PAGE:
We are hearing a lot about organizations transitioning into the “virtual world.” There is no doubt the pandemic changed the world of work for many of us.
I have worked virtually since late in 2006. For me, the work transitions around the pandemic were positive ones — suddenly, more people had joined the virtual boat I had already been in for a long time. I love working remotely, and the transitions have given me the opportunity to share the some of the insights I have gained after many years of working in and supervising a remote team. This will be the first of a two-part blog touching on some ideas for how to navigate virtual relationships.
We all must acknowledge that working remotely is different than working in a face-to-face environment. People will often ask which is better, but I submit that neither one is better nor worse than the other; they are simply different. The sooner we acknowledge those differences, the sooner we can go about adapting our approach to meet the needs of the situation.
One of the biggest challenges with virtual relationships is a lack of common experience. When individuals are working from several locations at different times and across different cultures, there is little than binds them together. The greater the gap between people, the greater risk there is for a misunderstanding.
Another big challenge in virtual relationships is trust. In face-to-face relationships, trust is typically built through a series of interactions over time, but trust is an odd thing in these relationships. The research shows us that individuals trust others more quickly in the virtual world. Unfortunately, that kind of trust isn’t built on true knowledge of the other person, so relationships often lack the foundation that comes from sustained interactions and trust is easily lost.
So how do we go about managing these challenges? We create common experiences that facilitate interactions between people and help to build a foundation for trust. Start with low level, low stakes tasks you know the people who are involved can be successful with. Success with one task creates a platform for a task of increased difficulty. As the tasks gradually build upon one another commonality and trust are being built.
Part of creating common experiences involves setting expectations. Let’s say Susie and Sally are working together on a project. Susie’s expectation is for emails to be answered within one hour, but Sally’s expectation is for emails to be answered within two days. It is easy to see how conflict will occur. At the start of the project, the individual who is overseeing things would want to have a conversation with them to make sure they are both starting with the same expectation. The exact guideline does not matter if it is reasonable for the type of work being done. What does matter is that everyone in the group is aware of the guidelines. As a bonus, the act of have a conversation to set expectations The creates a common experience and can begin to lay the foundation for authentic trust.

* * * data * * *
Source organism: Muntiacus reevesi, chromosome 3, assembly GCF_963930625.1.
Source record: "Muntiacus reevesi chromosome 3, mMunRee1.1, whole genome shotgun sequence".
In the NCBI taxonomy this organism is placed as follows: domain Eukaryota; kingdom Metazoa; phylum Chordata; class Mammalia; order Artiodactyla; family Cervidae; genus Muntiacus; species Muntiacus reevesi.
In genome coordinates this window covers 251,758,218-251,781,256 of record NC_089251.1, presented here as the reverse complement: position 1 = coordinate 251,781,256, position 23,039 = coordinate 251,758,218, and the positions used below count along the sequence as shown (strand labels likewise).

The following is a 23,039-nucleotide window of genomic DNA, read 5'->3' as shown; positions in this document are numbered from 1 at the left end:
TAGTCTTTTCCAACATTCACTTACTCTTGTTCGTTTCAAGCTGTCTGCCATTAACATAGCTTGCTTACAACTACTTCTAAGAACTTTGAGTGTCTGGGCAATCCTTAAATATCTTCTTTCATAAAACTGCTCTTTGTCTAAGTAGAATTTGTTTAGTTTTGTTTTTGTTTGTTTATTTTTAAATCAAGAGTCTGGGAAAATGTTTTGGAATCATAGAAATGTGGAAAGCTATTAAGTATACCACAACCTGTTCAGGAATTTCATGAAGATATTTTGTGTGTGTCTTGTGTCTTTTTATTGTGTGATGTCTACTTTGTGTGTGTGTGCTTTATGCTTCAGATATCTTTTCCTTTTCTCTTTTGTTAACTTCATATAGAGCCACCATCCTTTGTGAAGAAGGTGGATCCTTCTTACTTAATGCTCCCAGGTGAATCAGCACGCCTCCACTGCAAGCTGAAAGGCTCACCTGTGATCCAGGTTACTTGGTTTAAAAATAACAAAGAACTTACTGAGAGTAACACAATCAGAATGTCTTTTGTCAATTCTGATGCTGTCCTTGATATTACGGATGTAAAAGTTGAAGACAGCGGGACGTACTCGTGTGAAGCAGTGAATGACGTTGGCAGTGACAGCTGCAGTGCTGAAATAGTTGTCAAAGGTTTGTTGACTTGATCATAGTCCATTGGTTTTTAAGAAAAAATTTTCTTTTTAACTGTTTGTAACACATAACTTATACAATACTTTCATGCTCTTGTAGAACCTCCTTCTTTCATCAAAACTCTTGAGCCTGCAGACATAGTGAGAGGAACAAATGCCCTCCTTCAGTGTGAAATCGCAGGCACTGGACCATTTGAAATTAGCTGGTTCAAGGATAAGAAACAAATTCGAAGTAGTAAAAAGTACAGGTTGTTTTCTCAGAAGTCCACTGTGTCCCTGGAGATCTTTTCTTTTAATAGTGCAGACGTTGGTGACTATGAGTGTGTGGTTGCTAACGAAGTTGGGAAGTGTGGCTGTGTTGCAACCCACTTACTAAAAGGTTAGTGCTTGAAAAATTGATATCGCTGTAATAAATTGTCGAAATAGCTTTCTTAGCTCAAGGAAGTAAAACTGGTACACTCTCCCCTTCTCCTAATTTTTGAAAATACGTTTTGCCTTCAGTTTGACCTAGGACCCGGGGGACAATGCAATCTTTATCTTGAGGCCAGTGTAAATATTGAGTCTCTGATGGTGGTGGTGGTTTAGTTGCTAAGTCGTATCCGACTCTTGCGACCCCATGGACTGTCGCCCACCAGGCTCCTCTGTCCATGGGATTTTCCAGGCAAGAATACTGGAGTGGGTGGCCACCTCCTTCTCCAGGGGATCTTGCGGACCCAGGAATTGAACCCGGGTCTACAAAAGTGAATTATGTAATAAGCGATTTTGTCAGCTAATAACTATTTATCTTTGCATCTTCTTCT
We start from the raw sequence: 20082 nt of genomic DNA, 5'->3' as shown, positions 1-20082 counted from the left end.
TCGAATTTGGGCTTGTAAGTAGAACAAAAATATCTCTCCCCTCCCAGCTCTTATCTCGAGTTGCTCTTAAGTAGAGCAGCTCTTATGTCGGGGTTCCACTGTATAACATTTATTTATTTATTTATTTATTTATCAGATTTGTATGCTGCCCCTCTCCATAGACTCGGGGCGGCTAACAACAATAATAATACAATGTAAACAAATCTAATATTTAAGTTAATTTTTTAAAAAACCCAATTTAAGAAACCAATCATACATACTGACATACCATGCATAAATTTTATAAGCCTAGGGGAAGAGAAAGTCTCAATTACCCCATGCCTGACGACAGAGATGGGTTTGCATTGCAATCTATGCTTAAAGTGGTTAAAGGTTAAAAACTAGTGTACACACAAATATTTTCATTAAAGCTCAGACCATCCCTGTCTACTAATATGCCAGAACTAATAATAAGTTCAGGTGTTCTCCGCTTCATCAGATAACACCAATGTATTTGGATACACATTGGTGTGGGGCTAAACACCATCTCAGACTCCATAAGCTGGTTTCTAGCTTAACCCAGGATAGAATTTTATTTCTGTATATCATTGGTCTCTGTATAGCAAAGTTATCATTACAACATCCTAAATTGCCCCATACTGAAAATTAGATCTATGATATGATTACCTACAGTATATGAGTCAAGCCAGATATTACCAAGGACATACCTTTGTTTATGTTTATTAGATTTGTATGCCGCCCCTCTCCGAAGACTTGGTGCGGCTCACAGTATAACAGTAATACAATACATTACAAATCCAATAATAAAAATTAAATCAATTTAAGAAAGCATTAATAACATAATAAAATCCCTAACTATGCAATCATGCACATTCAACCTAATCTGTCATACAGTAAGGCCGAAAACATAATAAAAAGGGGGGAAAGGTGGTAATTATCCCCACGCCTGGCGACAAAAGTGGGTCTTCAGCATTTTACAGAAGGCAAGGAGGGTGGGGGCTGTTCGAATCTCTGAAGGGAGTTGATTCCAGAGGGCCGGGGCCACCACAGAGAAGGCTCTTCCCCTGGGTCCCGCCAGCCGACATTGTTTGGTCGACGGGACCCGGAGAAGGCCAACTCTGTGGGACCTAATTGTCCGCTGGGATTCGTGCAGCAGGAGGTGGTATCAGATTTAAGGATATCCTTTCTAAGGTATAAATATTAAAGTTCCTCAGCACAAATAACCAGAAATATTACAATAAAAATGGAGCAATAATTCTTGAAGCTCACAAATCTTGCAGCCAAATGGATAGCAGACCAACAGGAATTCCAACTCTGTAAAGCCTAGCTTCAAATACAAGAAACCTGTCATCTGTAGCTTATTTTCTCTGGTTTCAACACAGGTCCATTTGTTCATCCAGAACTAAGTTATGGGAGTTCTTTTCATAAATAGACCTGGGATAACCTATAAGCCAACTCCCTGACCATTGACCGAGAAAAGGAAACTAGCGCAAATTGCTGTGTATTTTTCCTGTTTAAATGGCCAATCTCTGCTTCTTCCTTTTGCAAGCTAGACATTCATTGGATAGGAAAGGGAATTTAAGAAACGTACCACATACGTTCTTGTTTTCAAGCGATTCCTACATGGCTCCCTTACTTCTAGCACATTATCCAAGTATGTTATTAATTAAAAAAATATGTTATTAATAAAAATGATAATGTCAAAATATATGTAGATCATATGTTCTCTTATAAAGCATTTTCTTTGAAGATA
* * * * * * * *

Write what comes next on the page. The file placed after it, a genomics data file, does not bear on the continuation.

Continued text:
For more information on Virtual Relationships, click here to launch the recording of Dr. Berry’s IACET Professional Development Webinar, “Virtual Relationships: The New Frontier.”
Dr. Tricia Berry is the Associate Dean and Director of Clinical and Practicum Programs for Purdue University Global. In that role she created the placement processes for PG’s School of Health Sciences when it was launched in 2006, and continues to manage placements for all Health Sciences and Graduate Psychology programs. Trish holds a Doctor of Philosophy in Education with a Specialization in Organizational Leadership from Northcentral University, a Master of Arts in Teaching and Learning from Kaplan University, and Bachelors’ degrees in both Occupational Therapy and Psychology from St. Ambrose University. She is also a Certified Diversity and Inclusion Specialist through the Academy to Innovate HR.
Trish is a member of several professional associations, including the American Association of Adult and Continuing Education, Greenleaf Center for Servant Leadership, the International Leadership Association, the Association for Non-Traditional Students in Higher Education, and the American Association of Medical Assistants. She serves as the Director of AAACE’s Commission of Distance Learning and Teaching, is a member of the Consumer Advisory Board for the National Healthcareer Association, is a board member for the Central Iowa Chapter of the Purdue Alumni Association, and serves on the editorial board for the Journal of Continuing Higher Education. She is also an active volunteer in her church and, as time allows other organizations within her community.